TDLIC-2019: Teaching Digital Literature International Conference
Abstr. due: 01.04.2019
Dates: 25.07.19 — 26.07.19
Organizing comittee e-mail: email@example.com.
Organizers: School of Arts and Humanities, University of Coimbra
Despite the evident disproportion between the volume of research on electronic literature and that on teaching electronic literature, over the past quarter of century some important approaches to electronic literature teaching have emerged. Particularly in the field of digital humanities, but also in the introduction of electronic literature in formal education – from kindergarten and elementary school, to high school and university. Currently, research on the teaching of electronic literature is done by bringing electronic literature into the classroom and by introducing digital literary reading experiences to students. However these practices are very little across all teaching degrees, perhaps because the so-called digital immigrants, and not the natives, are the ones still currently in charge. The biggest educational changes have not yet reached schools in a meaningful way, with the exception of some universities.
One of the evoked reasons that justify the current situation is the hybrid and transdisciplinary nature of electronic literature, and hence the need to bring together different realms and areas of expertise in order to understand its aesthetics.
By no means does the study of electronic literature aim to deny or replace traditional print literature. On the contrary, it intends to open up new literary horizons, by reading and using different forms of text, such as hypertext, multimodal, non‑linear, or generative text, that develop students’ literary competence and eventually also enhancing print literature reading. Electronic literature favours creative empowerment and develops aesthetic sensitivity in the digital environment, questioning the authorial figure and putting readers and users in a more dynamic, participatory, interactive, and immersive situation.
But e-lit teaching should also take into account the potential consequences of having digital natives in class, for teaching and learning practices. In fact, research on electronic literature teaching has tended to be more analytical than practical or neurological, so it is important to share pedagogical and didactic experiments and show how these need to adapt to the subject of electronic literature or to digital skills.
From the researchers’ perspective, a lot of efforts have been made in order to expand literary studies’ analysis and terminology to electronic literature studies and to create a special electracy, i.e. new lens to see electronic literature beyond the print literacy model. These efforts have answered some of the questions raised by the migration from print to digital. In particular, they address the lack of critical models to guide the interpretation of these works and of specific terminology to analyse and teach electronic literature. For instance, relevant work has been done on the way figuration and estrangement show themselves in electronic literature within the set of navigational, interactive, visual, sonic and performative elements that interact with text, in an ergodic process that requires a physical exploratory action of its addressee. Apart from demanding familiarity with these features, e-lit teaching also raises the question of whether teachers and students should have knowledge about coding, or whether it is possible to teach and to fully engage with digital works without that specific knowledge.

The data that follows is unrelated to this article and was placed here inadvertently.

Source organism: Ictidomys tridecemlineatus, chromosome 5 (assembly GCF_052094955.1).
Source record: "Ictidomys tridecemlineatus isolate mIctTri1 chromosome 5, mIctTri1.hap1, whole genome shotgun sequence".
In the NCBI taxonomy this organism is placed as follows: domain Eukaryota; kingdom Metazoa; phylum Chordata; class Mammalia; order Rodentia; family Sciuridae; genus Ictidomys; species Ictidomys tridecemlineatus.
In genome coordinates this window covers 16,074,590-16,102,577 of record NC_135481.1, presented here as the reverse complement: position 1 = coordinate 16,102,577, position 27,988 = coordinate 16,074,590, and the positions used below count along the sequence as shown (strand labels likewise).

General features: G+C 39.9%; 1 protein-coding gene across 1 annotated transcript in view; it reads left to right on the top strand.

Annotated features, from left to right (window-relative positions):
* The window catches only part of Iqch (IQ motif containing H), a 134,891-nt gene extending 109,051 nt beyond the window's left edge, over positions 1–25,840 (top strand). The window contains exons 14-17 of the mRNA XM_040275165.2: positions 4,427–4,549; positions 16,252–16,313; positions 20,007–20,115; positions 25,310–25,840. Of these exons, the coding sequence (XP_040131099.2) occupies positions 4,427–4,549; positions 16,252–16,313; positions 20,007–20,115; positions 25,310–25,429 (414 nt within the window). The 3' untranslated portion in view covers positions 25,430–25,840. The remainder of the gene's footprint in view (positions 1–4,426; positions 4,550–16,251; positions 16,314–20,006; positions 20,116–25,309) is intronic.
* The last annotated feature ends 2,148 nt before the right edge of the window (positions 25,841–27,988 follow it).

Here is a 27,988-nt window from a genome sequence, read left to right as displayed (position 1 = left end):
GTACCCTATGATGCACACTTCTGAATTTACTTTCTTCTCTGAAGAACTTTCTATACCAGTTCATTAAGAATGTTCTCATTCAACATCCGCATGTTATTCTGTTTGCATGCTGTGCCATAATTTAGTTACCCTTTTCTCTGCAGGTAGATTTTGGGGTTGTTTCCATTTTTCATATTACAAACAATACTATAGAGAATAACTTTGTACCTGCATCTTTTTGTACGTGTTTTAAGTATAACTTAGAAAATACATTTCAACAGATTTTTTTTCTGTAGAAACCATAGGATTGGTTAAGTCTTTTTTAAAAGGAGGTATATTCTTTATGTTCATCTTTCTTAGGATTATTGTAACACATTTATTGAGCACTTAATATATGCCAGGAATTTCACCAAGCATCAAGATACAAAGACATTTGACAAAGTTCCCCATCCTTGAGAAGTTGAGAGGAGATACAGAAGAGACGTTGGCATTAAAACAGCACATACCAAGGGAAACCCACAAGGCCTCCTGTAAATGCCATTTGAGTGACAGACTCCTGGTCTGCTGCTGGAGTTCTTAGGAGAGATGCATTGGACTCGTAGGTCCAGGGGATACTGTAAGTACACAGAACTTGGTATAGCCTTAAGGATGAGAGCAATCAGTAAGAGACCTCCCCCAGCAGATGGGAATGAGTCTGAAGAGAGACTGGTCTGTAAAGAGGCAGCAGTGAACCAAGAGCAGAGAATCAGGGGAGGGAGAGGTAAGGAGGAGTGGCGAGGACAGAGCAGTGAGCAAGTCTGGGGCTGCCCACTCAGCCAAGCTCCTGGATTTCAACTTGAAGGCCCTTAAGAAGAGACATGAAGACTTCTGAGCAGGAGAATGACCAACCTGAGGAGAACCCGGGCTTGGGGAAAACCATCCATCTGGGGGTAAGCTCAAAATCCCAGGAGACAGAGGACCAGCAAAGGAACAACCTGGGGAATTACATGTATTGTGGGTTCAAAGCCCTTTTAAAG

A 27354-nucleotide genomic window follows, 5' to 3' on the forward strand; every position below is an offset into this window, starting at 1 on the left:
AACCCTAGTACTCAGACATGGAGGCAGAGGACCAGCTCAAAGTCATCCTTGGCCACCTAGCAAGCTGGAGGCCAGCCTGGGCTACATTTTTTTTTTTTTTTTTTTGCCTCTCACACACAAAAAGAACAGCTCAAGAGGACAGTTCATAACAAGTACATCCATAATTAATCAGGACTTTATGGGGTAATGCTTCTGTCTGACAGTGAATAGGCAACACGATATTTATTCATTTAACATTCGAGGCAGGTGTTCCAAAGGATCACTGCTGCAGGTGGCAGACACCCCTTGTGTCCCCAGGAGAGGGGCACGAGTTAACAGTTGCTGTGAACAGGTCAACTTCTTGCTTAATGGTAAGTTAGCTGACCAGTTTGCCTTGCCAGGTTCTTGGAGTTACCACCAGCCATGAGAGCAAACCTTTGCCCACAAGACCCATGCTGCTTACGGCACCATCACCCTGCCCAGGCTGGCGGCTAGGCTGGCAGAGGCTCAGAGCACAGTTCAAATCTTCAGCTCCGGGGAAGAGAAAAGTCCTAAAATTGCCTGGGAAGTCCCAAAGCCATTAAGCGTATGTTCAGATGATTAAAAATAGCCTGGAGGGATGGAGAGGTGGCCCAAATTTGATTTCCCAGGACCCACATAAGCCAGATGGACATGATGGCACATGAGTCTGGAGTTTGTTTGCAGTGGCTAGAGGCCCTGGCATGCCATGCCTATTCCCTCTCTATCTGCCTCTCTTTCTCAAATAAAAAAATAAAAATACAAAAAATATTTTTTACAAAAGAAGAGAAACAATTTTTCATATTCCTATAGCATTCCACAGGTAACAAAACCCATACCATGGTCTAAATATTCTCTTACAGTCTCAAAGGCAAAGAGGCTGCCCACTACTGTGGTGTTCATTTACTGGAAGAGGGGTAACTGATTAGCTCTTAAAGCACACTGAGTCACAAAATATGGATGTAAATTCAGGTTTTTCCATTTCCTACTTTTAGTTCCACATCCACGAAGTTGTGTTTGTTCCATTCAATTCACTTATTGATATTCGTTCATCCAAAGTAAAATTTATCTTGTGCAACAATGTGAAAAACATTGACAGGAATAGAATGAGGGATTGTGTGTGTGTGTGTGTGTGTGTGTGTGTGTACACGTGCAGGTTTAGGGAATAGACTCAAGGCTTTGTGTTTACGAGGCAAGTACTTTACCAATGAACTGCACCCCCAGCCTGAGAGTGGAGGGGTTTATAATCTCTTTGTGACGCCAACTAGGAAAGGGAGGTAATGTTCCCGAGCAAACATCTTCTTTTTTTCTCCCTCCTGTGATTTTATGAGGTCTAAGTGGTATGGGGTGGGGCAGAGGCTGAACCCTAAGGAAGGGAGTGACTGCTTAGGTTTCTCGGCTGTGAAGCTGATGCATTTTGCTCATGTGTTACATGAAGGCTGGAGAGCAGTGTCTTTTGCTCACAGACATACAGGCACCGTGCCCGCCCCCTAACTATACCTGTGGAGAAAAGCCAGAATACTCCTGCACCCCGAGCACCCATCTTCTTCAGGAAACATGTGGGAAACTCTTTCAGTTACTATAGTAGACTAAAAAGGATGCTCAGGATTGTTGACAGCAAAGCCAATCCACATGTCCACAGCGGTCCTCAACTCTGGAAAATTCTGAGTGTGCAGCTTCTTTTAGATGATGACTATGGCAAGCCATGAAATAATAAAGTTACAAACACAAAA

Finally, should the current educational context take advantage of the hidden curriculum of digital native students by critically exploring the creative, ludic and aesthetic possibilities offered by digital objects? Can teachers, librarians, reading mediators and other literary education agents ignore digital literature for children and young adults, given the fact that it invites the playful participation of young readers, expanding their creative, imaginative and critical skills? How relevant are those artefacts and their aesthetic and expressive dimensions for the development of a critical digital literacy?
The Teaching Digital Literature International Conference seeks contributions from pedagogical and didactic experiences at any educational level; reports about the integration of digital literature in national, local, or institutional curricula; design of syllabi for the teaching of e-lit; reading projects that include pieces of electronic literature; studies on the challenges and consequences of digital literature in learning, the sine qua non condition for learning digital literature. We are also interested in papers that look into how the study of digital literature may enhance print literature reading and may develop students’ creativity.
Conference Web-Site: https://easychair.org/cfp/TDLIC2019
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